'Change is coming’ – pressure mounts as heads revolt against Ofsted’s regime

Written by: Pete Henshaw | Published:
Pull them down: The NAHT president-elect Simon Kidwell called on his colleagues to pull down their Ofsted banners and stop using inspection reports to promote their schools (image: Adobe Stock)

"Let me be clear, Ofsted does not raise standards.” And so began the National Association of Head Teachers’ annual conference – with a rallying cry that is echoing around our nation’s schools.

The cry came alongside calls to remove Ofsted banners from outside our schools, delete Ofsted quotes from our websites, and remove its logos from our stationery.

The event in Telford over the bank holiday weekend was dominated by the shadow of Ofsted and the anger that has erupted following the death of headteacher Ruth Perry earlier this year.

A poignant and powerful address by Ruth Perry’s sister, Professor Julia Waters, accused Ofsted of destroying Ruth’s career, world, and sense of self with a one-word judgement.

Prof Waters made national headlines as she asked headteachers working as inspectors to “hand in their badges”. An emergency motion followed, unanimously approved by NAHT delegates, instructing the union to request that members refrain from inspecting schools.

It was president-elect Simon Kidwell who led the charge during his 18-minute address on Friday morning (April 28).

He told around 400 delegates: “Let me be clear, Ofsted does not raise standards. It is the tireless work of the staff in schools that does that. At best, Ofsted offers little more than a snapshot of a school’s performance, and there are serious questions about how well it can do even that.

“The reality for many is that it the current approach to inspection compounds inequality between schools. The current model is a workload creation vehicle for subject leaders, and it causes unacceptable collateral damage to school leaders’ mental and physical health.”

There has been an outpouring of grief and anger after it emerged Ms Perry, the 53-year-old headteacher of Caversham Primary School in Reading, took her own life ahead of the publication of an Ofsted inspection report that was due to downgrade her outstanding school to “inadequate”.

An inquest into the death is to be held at Berkshire Coroners’ Court with a pre-inquest review scheduled for July. A petition calling for an inquiry into the Caversham inspection has now reached around 237,000 signatories and counting.

Mr Kidwell, who will take over as NAHT president in September and who is currently the headteacher of Hartford Manor Primary School in Cheshire, urged members to tear down Ofsted banners from outside their schools and stop using Ofsted inspection reports to promote their schools.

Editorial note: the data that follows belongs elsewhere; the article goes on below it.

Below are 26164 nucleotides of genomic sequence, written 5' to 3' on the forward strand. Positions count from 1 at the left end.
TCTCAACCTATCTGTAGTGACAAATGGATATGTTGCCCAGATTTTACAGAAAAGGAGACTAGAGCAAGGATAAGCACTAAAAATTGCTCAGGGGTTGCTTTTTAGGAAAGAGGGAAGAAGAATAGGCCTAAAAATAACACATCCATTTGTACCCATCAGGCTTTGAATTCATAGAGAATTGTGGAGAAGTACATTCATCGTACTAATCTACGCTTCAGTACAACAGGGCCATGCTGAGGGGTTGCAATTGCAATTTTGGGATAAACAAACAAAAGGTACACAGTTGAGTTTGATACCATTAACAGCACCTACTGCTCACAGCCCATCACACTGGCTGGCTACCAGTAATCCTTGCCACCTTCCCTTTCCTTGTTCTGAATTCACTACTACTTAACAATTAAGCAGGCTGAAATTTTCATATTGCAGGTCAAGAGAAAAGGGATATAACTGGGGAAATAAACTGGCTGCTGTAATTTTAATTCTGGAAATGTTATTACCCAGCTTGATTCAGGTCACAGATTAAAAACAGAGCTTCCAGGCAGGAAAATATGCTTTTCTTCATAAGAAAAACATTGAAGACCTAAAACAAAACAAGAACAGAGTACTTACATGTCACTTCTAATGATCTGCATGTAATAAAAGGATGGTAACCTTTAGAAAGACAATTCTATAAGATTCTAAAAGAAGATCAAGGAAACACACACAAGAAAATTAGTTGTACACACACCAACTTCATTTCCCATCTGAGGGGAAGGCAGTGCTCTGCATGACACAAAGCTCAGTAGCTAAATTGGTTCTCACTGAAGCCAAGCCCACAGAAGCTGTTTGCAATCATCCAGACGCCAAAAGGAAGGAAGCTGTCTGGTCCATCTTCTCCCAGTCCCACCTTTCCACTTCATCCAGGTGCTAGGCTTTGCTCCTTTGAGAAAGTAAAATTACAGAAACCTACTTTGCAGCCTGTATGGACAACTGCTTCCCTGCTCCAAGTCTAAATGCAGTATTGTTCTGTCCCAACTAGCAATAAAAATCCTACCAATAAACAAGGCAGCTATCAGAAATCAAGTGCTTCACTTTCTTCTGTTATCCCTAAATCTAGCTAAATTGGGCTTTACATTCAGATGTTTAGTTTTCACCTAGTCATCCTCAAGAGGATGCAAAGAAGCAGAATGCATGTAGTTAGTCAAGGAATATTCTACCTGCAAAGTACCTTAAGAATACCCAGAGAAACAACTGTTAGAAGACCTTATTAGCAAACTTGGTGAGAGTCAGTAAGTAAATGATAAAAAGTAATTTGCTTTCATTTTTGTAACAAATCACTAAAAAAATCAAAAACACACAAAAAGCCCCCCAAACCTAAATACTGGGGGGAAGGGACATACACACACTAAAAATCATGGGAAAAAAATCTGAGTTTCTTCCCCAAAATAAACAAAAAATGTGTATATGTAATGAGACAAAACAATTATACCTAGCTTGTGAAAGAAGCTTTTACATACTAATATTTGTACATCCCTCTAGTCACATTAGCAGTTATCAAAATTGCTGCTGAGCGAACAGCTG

He explained: “Let’s take some collective actions to put Ofsted back in its box. Let’s remove any Ofsted banners from our railings, erase Ofsted logos from our school stationary, delete Ofsted quotes from our websites, and when Ofsted reports are published tell our communities that Ofsted is a snapshot of school performance judged against a framework that urgently needs a serious reform.”

Mr Kidwell spoke openly about his own battles with stress and the impact Ofsted has had on his school and staff: “My most recent Ofsted inspection was last week. It was a graded inspection with several inspectors working excessive hours and leaving no stone unturned. The process was led by a highly skilled lead inspector who conducted the inspection with intelligence and humanity, but despite her approach it still almost broke two valuable and brilliant members of staff.

“I know we will all have our own stories to tell about how the punitive accountability system has affected us personally. My own physical health has been impacted by the job – 16 months ago I was rushed into hospital and for three days was signed off work because of physical complications that doctors thought was directly caused by the stresses and pressures of work.

“Ruth Perry’s death has sadly made me question if I have enough in the tank to lead my school through another Ofsted cycle.”

Since the outpouring of anger, Ofsted has announced a review of its complaints procedures and its approach to the inspection of safeguarding.

The Caversham inspection report rated the school as good in every area except leadership and management, which was rated inadequate mainly due to safeguarding concerns of the inspectors. As such the overall rating was automatically inadequate.

A statement from chief inspector Amanda Spielman said: “We are making changes. One of the most critical areas we look at on inspection is safeguarding. Keeping children safe is so important that a school can be graded inadequate if safeguarding is poor – even if everything else in a school is done well.

“We won’t be soft on safeguarding, but it’s an area which isn’t always well-understood. It’s sometimes mis-characterised as an exercise in paperwork, but as everyone who works in schools knows, it’s much more than that. We need to see that schools understand and manage the risks of children coming to harm. We need to know that prompt action is taken when it happens.

“However, we do recognise that some gaps in schools’ knowledge or practice are easier to put right than others. We are looking at how we can return more quickly to schools who have work to do on safeguarding but are otherwise performing well. That should enable us to see fast improvements and reflect them in our judgements.”

However, Mr Kidwell added: “For too long … we have been told that pay freezes are the unavoidable consequence of austerity. We have been told that Ofsted is the main driver for school improvements. We have been told that parents value league tables and simplistic one word grades.

“Mark my words, change is coming – and our resolve is strengthening.”

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